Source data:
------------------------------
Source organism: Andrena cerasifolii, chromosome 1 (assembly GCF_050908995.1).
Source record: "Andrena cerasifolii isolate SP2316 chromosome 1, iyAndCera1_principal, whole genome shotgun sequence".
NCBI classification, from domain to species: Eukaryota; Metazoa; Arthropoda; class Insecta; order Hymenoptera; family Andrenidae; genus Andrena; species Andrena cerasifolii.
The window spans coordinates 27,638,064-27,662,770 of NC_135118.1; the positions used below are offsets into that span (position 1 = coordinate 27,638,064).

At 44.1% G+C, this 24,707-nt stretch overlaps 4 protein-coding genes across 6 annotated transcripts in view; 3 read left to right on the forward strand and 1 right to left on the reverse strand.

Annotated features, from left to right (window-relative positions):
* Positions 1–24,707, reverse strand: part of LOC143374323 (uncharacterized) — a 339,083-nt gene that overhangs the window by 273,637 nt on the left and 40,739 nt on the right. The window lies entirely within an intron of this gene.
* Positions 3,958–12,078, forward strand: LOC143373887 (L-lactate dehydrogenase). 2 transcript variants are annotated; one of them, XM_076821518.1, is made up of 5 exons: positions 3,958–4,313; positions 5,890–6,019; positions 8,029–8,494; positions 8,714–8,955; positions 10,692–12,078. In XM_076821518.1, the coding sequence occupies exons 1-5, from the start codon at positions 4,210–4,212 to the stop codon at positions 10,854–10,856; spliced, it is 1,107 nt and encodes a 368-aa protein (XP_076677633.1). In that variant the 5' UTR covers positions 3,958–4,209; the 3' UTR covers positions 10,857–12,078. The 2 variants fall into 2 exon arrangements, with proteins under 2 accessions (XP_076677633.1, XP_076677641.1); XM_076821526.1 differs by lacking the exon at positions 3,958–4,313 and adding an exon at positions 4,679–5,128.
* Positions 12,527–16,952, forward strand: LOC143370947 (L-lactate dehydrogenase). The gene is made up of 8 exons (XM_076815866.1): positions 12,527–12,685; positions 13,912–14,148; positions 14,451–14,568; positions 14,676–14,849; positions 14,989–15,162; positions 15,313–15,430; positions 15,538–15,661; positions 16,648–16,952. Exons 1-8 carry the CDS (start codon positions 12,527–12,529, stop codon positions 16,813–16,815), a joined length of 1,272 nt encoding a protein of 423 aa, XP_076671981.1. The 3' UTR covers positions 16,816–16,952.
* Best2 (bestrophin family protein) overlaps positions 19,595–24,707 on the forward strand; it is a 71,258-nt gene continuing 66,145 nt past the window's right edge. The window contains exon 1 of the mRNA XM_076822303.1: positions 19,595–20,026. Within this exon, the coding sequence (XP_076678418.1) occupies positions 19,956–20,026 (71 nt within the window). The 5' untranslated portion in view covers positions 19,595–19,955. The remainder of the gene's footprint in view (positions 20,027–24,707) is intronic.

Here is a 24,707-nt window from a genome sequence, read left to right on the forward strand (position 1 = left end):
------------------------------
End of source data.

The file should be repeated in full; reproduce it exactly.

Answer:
Source organism: Andrena cerasifolii, chromosome 1 (assembly GCF_050908995.1).
Source record: "Andrena cerasifolii isolate SP2316 chromosome 1, iyAndCera1_principal, whole genome shotgun sequence".
NCBI classification, from domain to species: Eukaryota; Metazoa; Arthropoda; class Insecta; order Hymenoptera; family Andrenidae; genus Andrena; species Andrena cerasifolii.
The window spans coordinates 27,638,064-27,662,770 of NC_135118.1; the positions used below are offsets into that span (position 1 = coordinate 27,638,064).

At 44.1% G+C, this 24,707-nt stretch overlaps 4 protein-coding genes across 6 annotated transcripts in view; 3 read left to right on the forward strand and 1 right to left on the reverse strand.

Annotated features, from left to right (window-relative positions):
* Positions 1–24,707, reverse strand: part of LOC143374323 (uncharacterized) — a 339,083-nt gene that overhangs the window by 273,637 nt on the left and 40,739 nt on the right. The window lies entirely within an intron of this gene.
* Positions 3,958–12,078, forward strand: LOC143373887 (L-lactate dehydrogenase). 2 transcript variants are annotated; one of them, XM_076821518.1, is made up of 5 exons: positions 3,958–4,313; positions 5,890–6,019; positions 8,029–8,494; positions 8,714–8,955; positions 10,692–12,078. In XM_076821518.1, the coding sequence occupies exons 1-5, from the start codon at positions 4,210–4,212 to the stop codon at positions 10,854–10,856; spliced, it is 1,107 nt and encodes a 368-aa protein (XP_076677633.1). In that variant the 5' UTR covers positions 3,958–4,209; the 3' UTR covers positions 10,857–12,078. The 2 variants fall into 2 exon arrangements, with proteins under 2 accessions (XP_076677633.1, XP_076677641.1); XM_076821526.1 differs by lacking the exon at positions 3,958–4,313 and adding an exon at positions 4,679–5,128.
* Positions 12,527–16,952, forward strand: LOC143370947 (L-lactate dehydrogenase). The gene is made up of 8 exons (XM_076815866.1): positions 12,527–12,685; positions 13,912–14,148; positions 14,451–14,568; positions 14,676–14,849; positions 14,989–15,162; positions 15,313–15,430; positions 15,538–15,661; positions 16,648–16,952. Exons 1-8 carry the CDS (start codon positions 12,527–12,529, stop codon positions 16,813–16,815), a joined length of 1,272 nt encoding a protein of 423 aa, XP_076671981.1. The 3' UTR covers positions 16,816–16,952.
* Best2 (bestrophin family protein) overlaps positions 19,595–24,707 on the forward strand; it is a 71,258-nt gene continuing 66,145 nt past the window's right edge. The window contains exon 1 of the mRNA XM_076822303.1: positions 19,595–20,026. Within this exon, the coding sequence (XP_076678418.1) occupies positions 19,956–20,026 (71 nt within the window). The 5' untranslated portion in view covers positions 19,595–19,955. The remainder of the gene's footprint in view (positions 20,027–24,707) is intronic.

Here is a 24,707-nt window from a genome sequence, read left to right on the forward strand (position 1 = left end):